June 24, 2013
The Supreme Court of the United States has issued its opinion in the Mutual Pharmaceutical v. Bartlett case and in the words of the dissenting opinion, it has achieved an astonishing coup in favor of the pharmaceutical corporations:
[T]he majority effectively makes a highly contested policy judgment about the relationship between FDA review and state tort law—treating the FDA as the sole guardian of drug safety—without defending its judgment and without considering whether that is the policy judgment that Congress made.
Congress adopted the FDCA’s premarketing approval requirement in 1938 and then strengthened it in 1962 in response to serious public-health episodes involving unsafe drugs. See Future of Drug Safety 152. Yet by the majority’s lights, the very act of creating that requirement in order to “safeguard the consumer,” United States v. Sullivan , 332 U. S. 689, 696 1948, also created by operation of law a shield for drug manufacturers to avoid paying common-law damages under state laws that are also designed to protect consumers. That is so notwithstanding Congress’ effort to disclaim any intent to pre-empt all state law. See supra, at 4. The majority’s reasoning thus “has the ‘perverse effect’ of granting broad immunity ‘to an entire industry that, in the judgment of Congress, needed more stringent regulation.’ ”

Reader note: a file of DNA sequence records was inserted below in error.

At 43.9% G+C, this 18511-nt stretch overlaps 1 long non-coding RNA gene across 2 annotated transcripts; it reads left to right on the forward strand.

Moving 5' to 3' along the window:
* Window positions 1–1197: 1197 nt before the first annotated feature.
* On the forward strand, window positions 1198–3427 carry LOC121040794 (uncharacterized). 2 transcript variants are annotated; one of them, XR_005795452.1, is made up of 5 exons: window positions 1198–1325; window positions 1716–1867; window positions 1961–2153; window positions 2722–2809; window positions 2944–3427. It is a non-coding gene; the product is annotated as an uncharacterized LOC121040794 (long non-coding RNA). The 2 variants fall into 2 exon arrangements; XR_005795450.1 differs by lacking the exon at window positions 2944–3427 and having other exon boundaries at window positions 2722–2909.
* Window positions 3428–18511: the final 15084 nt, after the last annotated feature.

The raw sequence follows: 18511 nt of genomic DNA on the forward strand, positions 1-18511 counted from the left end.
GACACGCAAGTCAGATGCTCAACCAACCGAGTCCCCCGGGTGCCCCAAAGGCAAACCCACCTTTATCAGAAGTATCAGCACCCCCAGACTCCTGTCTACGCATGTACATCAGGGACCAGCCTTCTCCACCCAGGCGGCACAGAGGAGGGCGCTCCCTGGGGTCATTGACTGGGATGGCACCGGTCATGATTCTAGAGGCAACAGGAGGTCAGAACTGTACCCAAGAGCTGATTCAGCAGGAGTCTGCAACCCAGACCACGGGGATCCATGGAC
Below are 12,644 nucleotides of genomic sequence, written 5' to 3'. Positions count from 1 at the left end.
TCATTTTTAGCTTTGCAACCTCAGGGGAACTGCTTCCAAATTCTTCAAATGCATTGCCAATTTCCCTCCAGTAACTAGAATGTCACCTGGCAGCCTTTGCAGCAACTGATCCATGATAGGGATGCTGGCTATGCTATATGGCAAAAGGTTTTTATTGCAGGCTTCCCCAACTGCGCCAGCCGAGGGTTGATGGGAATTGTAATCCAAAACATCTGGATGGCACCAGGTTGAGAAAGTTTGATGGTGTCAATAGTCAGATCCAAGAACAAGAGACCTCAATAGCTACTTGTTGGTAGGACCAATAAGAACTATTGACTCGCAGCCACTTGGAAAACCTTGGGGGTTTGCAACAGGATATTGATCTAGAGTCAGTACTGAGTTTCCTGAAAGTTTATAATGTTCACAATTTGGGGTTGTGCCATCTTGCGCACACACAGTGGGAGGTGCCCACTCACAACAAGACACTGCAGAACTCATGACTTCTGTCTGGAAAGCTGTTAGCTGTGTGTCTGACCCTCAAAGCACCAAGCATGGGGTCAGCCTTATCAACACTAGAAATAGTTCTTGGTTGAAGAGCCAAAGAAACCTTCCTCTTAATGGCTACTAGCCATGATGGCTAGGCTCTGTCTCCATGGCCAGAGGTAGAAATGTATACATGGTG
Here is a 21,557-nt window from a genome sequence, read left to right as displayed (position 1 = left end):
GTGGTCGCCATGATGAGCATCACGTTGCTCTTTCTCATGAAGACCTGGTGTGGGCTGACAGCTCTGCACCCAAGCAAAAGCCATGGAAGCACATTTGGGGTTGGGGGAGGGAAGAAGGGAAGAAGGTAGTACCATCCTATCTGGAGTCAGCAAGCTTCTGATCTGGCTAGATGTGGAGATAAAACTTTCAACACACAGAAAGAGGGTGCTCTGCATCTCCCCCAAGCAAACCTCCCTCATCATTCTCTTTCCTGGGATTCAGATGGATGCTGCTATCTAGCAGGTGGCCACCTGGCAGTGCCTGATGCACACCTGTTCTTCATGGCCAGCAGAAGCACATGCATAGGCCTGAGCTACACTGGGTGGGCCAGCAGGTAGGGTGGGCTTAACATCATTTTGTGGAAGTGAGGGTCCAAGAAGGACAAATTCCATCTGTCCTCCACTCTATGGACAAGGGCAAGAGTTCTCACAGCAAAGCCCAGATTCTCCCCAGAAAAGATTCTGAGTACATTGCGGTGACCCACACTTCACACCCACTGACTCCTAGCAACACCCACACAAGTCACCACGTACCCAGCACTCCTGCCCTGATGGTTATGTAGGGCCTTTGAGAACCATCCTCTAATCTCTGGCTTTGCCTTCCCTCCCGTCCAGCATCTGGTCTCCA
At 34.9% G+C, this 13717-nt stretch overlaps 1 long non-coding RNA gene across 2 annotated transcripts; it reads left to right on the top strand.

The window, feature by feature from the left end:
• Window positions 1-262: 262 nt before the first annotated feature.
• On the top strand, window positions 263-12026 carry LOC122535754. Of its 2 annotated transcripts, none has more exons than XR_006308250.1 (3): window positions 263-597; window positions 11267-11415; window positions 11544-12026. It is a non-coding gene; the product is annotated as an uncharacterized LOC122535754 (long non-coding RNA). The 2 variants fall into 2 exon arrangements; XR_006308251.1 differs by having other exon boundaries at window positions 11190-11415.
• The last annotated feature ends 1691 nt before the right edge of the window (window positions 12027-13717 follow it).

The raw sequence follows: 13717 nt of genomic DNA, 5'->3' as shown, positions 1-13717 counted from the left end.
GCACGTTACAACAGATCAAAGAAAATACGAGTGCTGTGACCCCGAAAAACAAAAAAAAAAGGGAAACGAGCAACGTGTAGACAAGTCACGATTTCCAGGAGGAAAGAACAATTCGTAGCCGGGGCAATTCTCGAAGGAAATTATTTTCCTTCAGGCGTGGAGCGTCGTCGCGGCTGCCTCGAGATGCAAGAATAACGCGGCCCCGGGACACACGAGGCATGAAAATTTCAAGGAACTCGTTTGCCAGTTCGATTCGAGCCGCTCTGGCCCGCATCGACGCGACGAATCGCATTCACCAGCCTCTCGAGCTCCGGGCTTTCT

June 18, 2013
In order to invoke your right to remain silent, you must speak. Silence in and of itself is, evidently, not evidence of your intention to invoke protections provided by the Constitution’s 5th Amendment Rights and/or the Miranda Rights. I can understand the prosecutor’s claim that because he was not under arrest and was answering some questions and remained silent on some others, his silent could be use as evidence of his guilt. But, I think that is splitting hairs. The spirit of the law is to prevent a person who is not well versed on the laws to not say something, without the presence of his attorney, that might be self-incriminating.
The Supreme Court says prosecutors can use a person’s silence against them if it comes before he’s told of his right to remain silent.
The 5-4 ruling comes in the case of Genovevo Salinas, who was convicted of a 1992 murder. During police questioning, and before he was arrested or read his Miranda rights, Salinas answered some questions but did not answer when asked if a shotgun he had access to would match up with the murder weapon.
Prosecutors in Texas used his silence on that question in convicting him of murder, saying it helped demonstrate his guilt. Salinas appealed, saying his Fifth Amendment rights to stay silent should have kept lawyers from using his silence against him in court. Texas courts disagreed, saying pre-Miranda silence is not protected by the Constitution.
The high court upheld that decision.